A cynic wakes up in a strange land alongside an intriguing guide in this fantasy romance by Katalina Gamarra, author of BEN & BEATRIZ.
Remember reading Alice in Wonderland or Harry Potter by flashlight under the covers when you were a kid? I loved stories like that because they could sweep me away into an inventive alternate universe. This week’s Heartbeat story delights me for the exact same reason. Katalina Gamarra transports skeptical Marta de Armas to the realm of Atalanta where she meets someone who forces her to question deeply-buried dreams.
In August, Gamarra published her debut novel, Ben & Beatriz, a Latinx retelling of Shakespeare’s Much Ado About Nothing set in the early days of the Trump presidency. It was shortlisted for the New England Book Award. Ready to dive into her world?
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“You’re up, Marta!” Dani yells.
“Nooo,” I whine as my best friend pulls me to the fortune teller’s booth. She’s had three Long Island Iced Teas—or was it four? I’ve had so much rosé I can’t remember.
The fortune teller doesn’t look like what I expected. Instead of hippie clothes, she’s wearing a red pantsuit, like if Fleabag went ultra-femme. She blows a bubble with her gum as Dani drags me up to her booth.
“This is Marta, she thinks what you do is bullshit.”
“Dani!” I whisper-yell. I forgot how loose-lipped she is when she’s drunk. This is the last time I am left in charge of a bachelorette party. Just because Dani and I have been besties since pre-K doesn’t overcloud my horrendous ability to plan, well, anything. Which is why we’re spending her bachelorette party night hopping between the two bars in our small town with her high school friends before meandering down the boardwalk we’ve all been coming to since we were kids.
The fortune teller is new, though. Maybe that’s why Dani is forcing us all to get readings.
“Sit on down, babe,” the fortune teller says to me. She asks Dani, who’s giggling madly, to give us a moment alone. She leans in and says, “If I’m honest, I don’t give a shit whether or not you think this is real. I just need to buy cat food.”
I laugh. “Fair enough.”
The fortune teller begins shuffling her tarot cards. Then she fans them out to make a rainbow shape in front of her. “Place your hands on the table, please.”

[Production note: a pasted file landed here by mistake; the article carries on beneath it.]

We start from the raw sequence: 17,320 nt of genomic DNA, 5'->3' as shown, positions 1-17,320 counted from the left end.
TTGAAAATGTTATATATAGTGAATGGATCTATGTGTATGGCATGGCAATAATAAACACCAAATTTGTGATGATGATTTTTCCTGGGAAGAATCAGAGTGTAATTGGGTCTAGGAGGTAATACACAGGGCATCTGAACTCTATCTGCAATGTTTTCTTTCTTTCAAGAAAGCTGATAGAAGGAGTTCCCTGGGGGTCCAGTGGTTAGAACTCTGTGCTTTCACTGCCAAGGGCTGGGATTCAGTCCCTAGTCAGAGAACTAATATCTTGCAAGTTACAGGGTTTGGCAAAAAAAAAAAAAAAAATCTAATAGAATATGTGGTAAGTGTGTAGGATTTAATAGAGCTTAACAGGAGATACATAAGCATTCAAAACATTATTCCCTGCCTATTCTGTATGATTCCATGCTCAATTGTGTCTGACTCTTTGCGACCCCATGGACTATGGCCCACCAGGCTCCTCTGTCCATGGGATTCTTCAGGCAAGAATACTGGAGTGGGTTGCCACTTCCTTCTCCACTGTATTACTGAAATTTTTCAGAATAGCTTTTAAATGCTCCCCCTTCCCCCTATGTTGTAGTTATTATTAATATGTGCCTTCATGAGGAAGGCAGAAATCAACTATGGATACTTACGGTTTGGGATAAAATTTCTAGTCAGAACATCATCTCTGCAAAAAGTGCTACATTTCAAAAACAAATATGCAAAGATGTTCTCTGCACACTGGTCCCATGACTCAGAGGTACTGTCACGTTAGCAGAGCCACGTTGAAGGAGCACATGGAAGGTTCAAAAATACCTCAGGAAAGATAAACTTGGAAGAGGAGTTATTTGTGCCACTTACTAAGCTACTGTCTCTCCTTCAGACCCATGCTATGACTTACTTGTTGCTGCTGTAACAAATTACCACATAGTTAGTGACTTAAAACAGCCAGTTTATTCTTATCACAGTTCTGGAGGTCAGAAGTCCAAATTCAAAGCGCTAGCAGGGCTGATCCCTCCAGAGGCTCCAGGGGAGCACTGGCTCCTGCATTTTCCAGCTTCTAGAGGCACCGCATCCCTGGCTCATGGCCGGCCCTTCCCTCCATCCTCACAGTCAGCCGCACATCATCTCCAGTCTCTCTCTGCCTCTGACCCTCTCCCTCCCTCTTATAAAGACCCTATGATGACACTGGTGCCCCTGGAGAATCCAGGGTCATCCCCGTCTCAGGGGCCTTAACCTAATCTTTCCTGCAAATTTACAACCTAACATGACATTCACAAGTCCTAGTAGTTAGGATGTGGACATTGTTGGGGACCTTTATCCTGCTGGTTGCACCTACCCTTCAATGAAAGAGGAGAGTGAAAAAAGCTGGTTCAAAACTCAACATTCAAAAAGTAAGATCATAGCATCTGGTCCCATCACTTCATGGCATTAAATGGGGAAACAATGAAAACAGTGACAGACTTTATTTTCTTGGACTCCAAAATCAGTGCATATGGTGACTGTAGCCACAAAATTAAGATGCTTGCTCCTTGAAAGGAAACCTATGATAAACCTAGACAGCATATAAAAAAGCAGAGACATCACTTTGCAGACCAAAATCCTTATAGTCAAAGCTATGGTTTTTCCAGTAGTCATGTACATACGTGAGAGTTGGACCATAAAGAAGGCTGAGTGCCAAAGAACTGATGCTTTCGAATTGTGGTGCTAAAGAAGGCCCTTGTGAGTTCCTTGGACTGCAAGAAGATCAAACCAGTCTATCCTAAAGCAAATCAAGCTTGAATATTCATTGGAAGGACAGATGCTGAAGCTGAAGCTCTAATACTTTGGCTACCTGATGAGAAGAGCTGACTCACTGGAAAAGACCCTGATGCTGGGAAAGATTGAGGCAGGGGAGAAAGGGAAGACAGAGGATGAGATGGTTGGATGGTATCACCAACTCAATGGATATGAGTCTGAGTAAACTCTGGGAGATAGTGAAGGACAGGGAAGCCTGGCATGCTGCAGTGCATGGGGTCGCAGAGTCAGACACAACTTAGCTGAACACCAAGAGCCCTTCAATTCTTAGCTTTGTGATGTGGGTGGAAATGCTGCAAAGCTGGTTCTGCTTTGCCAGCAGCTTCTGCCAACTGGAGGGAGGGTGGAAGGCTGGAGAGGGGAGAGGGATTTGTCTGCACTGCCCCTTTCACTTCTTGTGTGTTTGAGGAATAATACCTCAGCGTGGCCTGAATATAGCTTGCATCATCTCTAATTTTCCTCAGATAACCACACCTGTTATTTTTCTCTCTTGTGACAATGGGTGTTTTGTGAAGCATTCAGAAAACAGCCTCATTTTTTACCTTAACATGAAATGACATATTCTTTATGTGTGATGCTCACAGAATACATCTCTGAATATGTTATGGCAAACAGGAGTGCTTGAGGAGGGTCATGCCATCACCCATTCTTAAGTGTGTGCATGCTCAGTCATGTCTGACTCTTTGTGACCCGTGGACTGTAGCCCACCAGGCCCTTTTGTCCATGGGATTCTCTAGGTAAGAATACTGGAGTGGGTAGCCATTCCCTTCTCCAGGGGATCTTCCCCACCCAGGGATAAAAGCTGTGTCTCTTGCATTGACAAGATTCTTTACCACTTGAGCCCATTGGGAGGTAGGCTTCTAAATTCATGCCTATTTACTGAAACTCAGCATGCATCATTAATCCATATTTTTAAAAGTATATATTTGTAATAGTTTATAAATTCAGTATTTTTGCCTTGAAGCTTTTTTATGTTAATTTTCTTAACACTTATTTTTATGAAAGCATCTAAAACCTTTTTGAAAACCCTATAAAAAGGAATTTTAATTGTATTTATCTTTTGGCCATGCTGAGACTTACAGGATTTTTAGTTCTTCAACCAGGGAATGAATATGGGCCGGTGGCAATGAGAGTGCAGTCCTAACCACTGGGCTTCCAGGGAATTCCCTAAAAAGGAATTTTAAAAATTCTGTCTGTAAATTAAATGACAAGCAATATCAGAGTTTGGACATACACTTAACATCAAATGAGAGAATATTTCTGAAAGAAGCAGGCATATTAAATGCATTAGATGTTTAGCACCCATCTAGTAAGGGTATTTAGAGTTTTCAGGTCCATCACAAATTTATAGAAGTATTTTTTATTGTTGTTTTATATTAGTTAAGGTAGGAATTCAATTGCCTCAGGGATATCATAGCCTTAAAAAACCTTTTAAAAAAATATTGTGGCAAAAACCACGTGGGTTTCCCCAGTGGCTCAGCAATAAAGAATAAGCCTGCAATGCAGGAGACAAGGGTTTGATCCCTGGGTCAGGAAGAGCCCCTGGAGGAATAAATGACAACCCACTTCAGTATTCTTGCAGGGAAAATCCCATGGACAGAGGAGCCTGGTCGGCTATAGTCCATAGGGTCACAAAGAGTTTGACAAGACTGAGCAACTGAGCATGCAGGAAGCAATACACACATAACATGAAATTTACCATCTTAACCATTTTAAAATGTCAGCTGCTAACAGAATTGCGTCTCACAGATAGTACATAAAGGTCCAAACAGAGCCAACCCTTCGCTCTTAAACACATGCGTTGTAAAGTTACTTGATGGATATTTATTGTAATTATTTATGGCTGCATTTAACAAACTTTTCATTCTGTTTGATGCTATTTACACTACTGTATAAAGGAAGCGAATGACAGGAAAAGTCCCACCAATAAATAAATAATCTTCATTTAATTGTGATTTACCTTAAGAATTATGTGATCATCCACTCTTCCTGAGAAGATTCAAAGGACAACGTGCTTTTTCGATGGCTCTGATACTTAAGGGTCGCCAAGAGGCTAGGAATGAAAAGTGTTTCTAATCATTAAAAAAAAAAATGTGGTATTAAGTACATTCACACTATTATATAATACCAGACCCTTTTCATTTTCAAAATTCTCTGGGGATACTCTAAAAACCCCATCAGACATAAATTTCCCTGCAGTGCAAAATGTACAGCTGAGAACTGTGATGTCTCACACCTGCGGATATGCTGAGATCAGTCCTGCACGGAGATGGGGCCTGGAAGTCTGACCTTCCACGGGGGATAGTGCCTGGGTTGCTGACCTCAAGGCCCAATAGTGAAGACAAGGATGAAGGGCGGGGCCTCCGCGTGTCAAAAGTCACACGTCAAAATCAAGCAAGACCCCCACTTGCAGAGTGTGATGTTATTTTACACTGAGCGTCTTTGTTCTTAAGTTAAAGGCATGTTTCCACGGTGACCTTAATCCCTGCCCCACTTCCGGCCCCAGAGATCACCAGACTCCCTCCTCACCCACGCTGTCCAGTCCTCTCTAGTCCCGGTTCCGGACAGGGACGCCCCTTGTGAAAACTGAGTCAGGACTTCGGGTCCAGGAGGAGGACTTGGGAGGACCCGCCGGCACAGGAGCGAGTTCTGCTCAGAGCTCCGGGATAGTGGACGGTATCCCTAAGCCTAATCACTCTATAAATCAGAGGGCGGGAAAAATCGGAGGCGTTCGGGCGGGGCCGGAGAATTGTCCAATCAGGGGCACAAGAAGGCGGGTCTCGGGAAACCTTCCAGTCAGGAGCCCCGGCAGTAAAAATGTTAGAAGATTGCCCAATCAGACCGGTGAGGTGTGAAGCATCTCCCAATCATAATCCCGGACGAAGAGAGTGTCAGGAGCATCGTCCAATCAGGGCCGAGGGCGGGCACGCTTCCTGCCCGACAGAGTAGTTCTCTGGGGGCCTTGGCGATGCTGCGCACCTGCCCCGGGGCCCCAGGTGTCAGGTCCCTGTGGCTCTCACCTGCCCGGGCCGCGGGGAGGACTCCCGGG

She lays hers on top of mine. “Is there a question you want to ask? Anything you’d like to know the outcome of?”
My stomach lurches. I think of Dani—and what she hasn’t told her other friends.
“You’re sure?” the fortune teller raises an eyebrow.
I mean, there is the short story shoved in the back of my desk drawer, and the deadline for New Yorker submissions that I’m trying to pretend I don’t care about. And the manuscript buried in my trash folder. And the fact that I’m worried I’ll never fall in love. “Absolutely.”
The fortune teller looks at me for a moment. Then she shrugs and gathers up the cards. “I sense that the cards are not the best mode for the answers you seek,” she says.
I work hard not to roll my eyes. “All right.”
She pulls a crystal ball towards her. I can’t keep from rolling my eyes this time. “You are quite skeptical,” the fortune teller says. Her voice has become deep and dreamy, like she’s Emma Thompson as Professor Trelawny.
“Well, yeah,” I say. “It’s literally impossible to predict the future going on solid information you have about yourself. Let alone on a shiny orb you can purchase on Amazon for $10.99.” But the truth is, I miss when I believed the future was predictable. It’s when I felt like my life was on track.
When I was a kid, adults always cheered on my dream of becoming an author when I grew up. They’d see me spending recess and summer breaks scribbling stories in journals, and say things like, “Wow, only the next Toni Morrison would spend their free time writing instead of playing!”
It never seemed to occur to them that I was writing because making shit up was easier than making friends.
I got through my childhood by reassuring myself it would all be better when I was grown up. I’d become a famous writer, makes millions of dollars, and it wouldn’t matter that no one besides Dani ever wanted to be my friend.
But then I grew up. I started submitting my work to literary agents and all I got were rejections. Which I knew was normal, but…I sort of thought I would be that rare success story of someone who was offered representation immediately. And I’m embarrassed by how disappointed I was to learn that I’m not one in a million.
And maybe if I hadn’t grown up believing that writing was my foretold destiny, it would have stung a bit less.
The fortune teller raises an eyebrow again. “What if I told you that reading the orb is not so much about predicting the future as it is helping guide you along whatever path you choose to follow?”
I shrug. “Less far-fetched. But you don’t know me, so still pretty ridiculous. The only place to truly get guidance is from books or therapy. And neither of those are a few dollars on the boardwalk.” Even I wince. “Sorry,” I add hurriedly. “That was rude.”
She laughs “Babe, do you really think you’re the first reluctant client forced into this by a drunk bachelorette?”
I laugh too. “Fair enough.”
She stares intensely into the surface of the ball like it’s going to tell her all the world’s secrets.
“Hmmm.” The fortune teller frowns. I wonder if this is part of her gig or if she’s actually seeing something concerning. Then I wonder why I’m worried because I know this is bullshit. “This is unusual,” she says, leaning down and looking harder into the ball. “I’m seeing something I don’t usually see during readings of this kind.”
Don’t ask, don’t get suckered in. “What is it?”
“It’s—” she leans down closer, squinting at the ball. “It’s not so much about the trajectory of your future, it’s—it appears you will gain a special ability for a short period of time. As in, you will be able to use it once.” I wonder if there are scripts fortune tellers use for times like this. I make a mental note to research that after the party. Maybe in the next story I write one of the characters can get a reading or something.